Announcing new Google Research Innovators, bringing more science to the cloud
With access to ever more data, compute capacity, and storage capabilities, the cloud is revolutionizing scientific research across the globe. By migrating their data and processing to the cloud, researchers can accelerate breakthroughs and solve real-world problems faster. Now in its second year, the Google Cloud Research Innovators Program promotes collaboration among a global cohort of scientists and provides them with professional opportunities and technical expertise to make the best use of the cloud in their research. We are proud to announce the new cohort, which doubles the number of Research Innovators from 31 to 62. The incoming group represents 7 disciplines, 10 countries, and 45 institutions.
This year’s cohort has been expanded and reorganized into five tracks: health sciences, life sciences, physical sciences, social sciences, and computer sciences. The life sciences track includes nine climate scientists working to address urgent concerns about our planet’s resources.
For example, Richard Fernandes, Research Scientist at Natural Resources Canada (NRCan), is developing the LEAF toolbox to map and assess vegetation with satellite data from Google Earth Engine. Tian Guo, Assistant Professor of Computer Science, works with a team at Worcester Polytechnic Institute to make distributed deep learning more efficient and responsive with Google’s preemptible Virtual Machine Instances (VMs). Amiyaal Ilany, Senior Lecturer in Life Sciences at Bar-Ilan University in Israel, has been introducing new methods and technologies to the study of animal behavior in the wild. Vijay Ramdin Singh, Postdoctoral Fellow in the Chemical Engineering department at the University of Illinois at Chicago, studies high-throughput materials design using machine learning. Thea Sommerschield, Marie Skłodowska-Curie Postdoctoral Fellow in the Humanities at Ca' Foscari University of Venice, used the Natural Language Processing capabilities of DeepMind and Google Cloud to design Ithaca, an open source deep neural network that can restore and attribute ancient Greek inscriptions. These are just a few examples of the innovative projects now underway by the new cohort of Google Research Innovators.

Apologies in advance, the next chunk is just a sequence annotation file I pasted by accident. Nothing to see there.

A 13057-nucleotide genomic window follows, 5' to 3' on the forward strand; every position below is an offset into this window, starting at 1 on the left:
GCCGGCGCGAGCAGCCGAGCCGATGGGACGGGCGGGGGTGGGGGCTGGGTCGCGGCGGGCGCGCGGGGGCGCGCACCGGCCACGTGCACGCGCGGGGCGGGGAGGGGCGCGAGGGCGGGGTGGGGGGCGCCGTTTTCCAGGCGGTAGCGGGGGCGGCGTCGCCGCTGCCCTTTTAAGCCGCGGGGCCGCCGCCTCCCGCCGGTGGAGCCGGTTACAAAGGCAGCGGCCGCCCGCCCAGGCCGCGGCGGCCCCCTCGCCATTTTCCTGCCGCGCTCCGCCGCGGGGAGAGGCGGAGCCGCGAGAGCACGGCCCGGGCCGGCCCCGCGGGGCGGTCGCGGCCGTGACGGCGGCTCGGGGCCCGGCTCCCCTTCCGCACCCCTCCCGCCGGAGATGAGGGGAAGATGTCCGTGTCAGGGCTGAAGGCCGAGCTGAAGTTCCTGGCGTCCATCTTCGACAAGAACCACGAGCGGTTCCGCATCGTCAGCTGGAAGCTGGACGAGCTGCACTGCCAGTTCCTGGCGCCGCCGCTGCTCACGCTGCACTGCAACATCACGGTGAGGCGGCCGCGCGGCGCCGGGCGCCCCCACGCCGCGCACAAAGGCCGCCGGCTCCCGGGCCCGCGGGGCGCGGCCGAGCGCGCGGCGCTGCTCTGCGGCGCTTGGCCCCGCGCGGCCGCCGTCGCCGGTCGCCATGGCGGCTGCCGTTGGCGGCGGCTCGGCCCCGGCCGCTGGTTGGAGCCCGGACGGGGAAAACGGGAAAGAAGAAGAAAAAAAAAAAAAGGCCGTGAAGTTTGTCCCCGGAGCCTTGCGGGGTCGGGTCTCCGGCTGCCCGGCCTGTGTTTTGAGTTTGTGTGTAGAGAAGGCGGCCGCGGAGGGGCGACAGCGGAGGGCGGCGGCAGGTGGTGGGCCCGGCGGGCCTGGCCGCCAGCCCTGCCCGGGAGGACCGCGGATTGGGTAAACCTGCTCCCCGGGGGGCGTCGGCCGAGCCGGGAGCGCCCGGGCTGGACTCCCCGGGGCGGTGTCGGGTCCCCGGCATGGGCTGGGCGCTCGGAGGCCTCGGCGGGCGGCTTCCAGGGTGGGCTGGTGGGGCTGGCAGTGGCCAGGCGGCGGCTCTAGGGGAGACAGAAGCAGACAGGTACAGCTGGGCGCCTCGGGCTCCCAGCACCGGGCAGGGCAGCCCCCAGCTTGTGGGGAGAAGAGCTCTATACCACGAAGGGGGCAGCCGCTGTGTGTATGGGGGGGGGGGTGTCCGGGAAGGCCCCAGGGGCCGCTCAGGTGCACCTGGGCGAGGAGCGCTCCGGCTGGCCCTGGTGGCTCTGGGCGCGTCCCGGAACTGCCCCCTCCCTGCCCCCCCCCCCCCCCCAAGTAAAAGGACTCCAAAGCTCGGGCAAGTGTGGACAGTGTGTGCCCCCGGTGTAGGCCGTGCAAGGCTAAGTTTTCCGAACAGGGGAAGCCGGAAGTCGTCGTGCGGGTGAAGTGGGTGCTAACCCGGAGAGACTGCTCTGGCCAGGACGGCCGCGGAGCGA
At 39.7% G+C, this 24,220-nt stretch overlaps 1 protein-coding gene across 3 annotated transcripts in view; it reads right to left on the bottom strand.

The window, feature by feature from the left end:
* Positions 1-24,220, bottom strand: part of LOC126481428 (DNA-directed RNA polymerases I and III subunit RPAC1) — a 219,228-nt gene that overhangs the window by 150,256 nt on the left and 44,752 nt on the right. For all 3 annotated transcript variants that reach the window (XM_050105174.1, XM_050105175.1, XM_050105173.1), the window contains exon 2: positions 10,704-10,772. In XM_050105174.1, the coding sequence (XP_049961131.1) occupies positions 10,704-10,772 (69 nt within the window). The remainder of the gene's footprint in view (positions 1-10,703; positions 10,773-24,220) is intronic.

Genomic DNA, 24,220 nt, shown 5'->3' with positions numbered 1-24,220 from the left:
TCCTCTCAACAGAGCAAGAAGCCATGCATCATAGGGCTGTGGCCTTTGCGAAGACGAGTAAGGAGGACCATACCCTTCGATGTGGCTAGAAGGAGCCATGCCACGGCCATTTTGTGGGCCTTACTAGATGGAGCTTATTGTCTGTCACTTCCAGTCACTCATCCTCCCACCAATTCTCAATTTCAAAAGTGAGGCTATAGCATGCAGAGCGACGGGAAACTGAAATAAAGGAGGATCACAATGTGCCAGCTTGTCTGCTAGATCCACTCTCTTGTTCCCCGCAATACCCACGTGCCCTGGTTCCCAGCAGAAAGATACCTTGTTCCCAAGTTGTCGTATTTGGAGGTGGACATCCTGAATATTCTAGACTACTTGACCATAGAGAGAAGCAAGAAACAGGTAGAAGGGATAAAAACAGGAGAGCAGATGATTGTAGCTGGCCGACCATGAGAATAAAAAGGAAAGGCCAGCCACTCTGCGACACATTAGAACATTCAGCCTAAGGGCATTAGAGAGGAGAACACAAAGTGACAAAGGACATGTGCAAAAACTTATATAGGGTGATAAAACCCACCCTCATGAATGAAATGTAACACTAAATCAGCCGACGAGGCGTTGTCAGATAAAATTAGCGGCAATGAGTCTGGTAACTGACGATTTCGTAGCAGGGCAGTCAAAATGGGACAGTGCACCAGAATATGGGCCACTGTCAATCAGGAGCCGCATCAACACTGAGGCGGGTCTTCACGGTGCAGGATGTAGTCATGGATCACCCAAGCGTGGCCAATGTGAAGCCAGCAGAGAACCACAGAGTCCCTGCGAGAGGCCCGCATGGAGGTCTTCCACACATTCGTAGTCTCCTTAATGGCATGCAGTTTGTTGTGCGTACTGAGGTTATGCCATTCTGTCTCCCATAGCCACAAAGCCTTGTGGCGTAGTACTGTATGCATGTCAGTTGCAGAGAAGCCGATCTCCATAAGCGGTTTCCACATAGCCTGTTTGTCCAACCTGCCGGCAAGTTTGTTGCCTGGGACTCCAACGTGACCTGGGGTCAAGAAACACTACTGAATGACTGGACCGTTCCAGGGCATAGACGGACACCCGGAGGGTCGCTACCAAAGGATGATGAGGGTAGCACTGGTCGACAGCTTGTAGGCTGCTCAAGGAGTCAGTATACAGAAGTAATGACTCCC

Leveraging the cloud for breakthroughs is not just about speed and power, and not just for research in science and technology. Sommerschield explains how machine learning (ML) and artificial intelligence (AI) can also revolutionize research methods across disciplines: “under Google’s aegis, we can organize the ancient world's information using ML not simply as an assistive tool, but as a technique to unlock hidden patterns and insights in the textual data: the qualitative leap consists in no longer seeking to do faster and better what we were doing before, but rather in developing and using new techniques to do what we could not do before.”
...the qualitative leap consists in no longer seeking to do faster and better what we were doing before, but rather in developing and using new techniques to do what we could not do before....
Last year’s cohort of Research Innovators is already advancing these tools and techniques. Tapio Schneider, Theodore Y. Wu Professor of Environmental Science and Engineering at Caltech and Senior Research Scientist at JPL, developed a Climate Machine to improve simulations of future environmental conditions. Another Research Innovator, Teodora Szasz, Senior Computational Scientist at the University of Chicago’s MiiE (Messages, Identity, and Inclusion in Education) Lab, used Machine Learning to visually categorize illustrations to better measure representation in children’s literature.
If you’re a researcher interested in exploring the benefits of the cloud for your projects, apply here for access to the Google Cloud research credits program in 60 eligible countries.